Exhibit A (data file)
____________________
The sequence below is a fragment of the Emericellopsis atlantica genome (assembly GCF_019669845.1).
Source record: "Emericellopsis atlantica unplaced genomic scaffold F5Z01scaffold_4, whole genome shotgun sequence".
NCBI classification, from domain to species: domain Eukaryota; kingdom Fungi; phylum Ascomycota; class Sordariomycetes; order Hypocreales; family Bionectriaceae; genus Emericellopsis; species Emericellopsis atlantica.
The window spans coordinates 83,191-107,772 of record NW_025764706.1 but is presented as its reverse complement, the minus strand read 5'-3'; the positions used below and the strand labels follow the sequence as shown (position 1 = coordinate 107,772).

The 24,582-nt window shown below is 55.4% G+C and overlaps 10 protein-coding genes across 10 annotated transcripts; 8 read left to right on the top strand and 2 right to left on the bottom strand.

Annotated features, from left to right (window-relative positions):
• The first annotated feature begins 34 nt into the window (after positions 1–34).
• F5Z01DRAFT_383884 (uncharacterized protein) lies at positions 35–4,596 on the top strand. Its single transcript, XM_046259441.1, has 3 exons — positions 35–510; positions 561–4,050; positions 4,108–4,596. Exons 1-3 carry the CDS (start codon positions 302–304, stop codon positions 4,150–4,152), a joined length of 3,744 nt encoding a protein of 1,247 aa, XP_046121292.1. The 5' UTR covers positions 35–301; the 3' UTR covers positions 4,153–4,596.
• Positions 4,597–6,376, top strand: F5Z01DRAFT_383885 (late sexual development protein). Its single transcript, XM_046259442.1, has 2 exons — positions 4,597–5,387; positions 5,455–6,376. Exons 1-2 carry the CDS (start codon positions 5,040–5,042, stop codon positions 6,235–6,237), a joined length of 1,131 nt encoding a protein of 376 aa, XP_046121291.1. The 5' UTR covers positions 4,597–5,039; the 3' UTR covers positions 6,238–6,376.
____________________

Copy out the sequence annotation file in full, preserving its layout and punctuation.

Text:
The sequence below is a fragment of the Emericellopsis atlantica genome (assembly GCF_019669845.1).
Source record: "Emericellopsis atlantica unplaced genomic scaffold F5Z01scaffold_4, whole genome shotgun sequence".
NCBI classification, from domain to species: domain Eukaryota; kingdom Fungi; phylum Ascomycota; class Sordariomycetes; order Hypocreales; family Bionectriaceae; genus Emericellopsis; species Emericellopsis atlantica.
The window spans coordinates 83,191-107,772 of record NW_025764706.1 but is presented as its reverse complement, the minus strand read 5'-3'; the positions used below and the strand labels follow the sequence as shown (position 1 = coordinate 107,772).

The 24,582-nt window shown below is 55.4% G+C and overlaps 10 protein-coding genes across 10 annotated transcripts; 8 read left to right on the top strand and 2 right to left on the bottom strand.

Annotated features, from left to right (window-relative positions):
• The first annotated feature begins 34 nt into the window (after positions 1–34).
• F5Z01DRAFT_383884 (uncharacterized protein) lies at positions 35–4,596 on the top strand. Its single transcript, XM_046259441.1, has 3 exons — positions 35–510; positions 561–4,050; positions 4,108–4,596. Exons 1-3 carry the CDS (start codon positions 302–304, stop codon positions 4,150–4,152), a joined length of 3,744 nt encoding a protein of 1,247 aa, XP_046121292.1. The 5' UTR covers positions 35–301; the 3' UTR covers positions 4,153–4,596.
• Positions 4,597–6,376, top strand: F5Z01DRAFT_383885 (late sexual development protein). Its single transcript, XM_046259442.1, has 2 exons — positions 4,597–5,387; positions 5,455–6,376. Exons 1-2 carry the CDS (start codon positions 5,040–5,042, stop codon positions 6,235–6,237), a joined length of 1,131 nt encoding a protein of 376 aa, XP_046121291.1. The 5' UTR covers positions 4,597–5,039; the 3' UTR covers positions 6,238–6,376.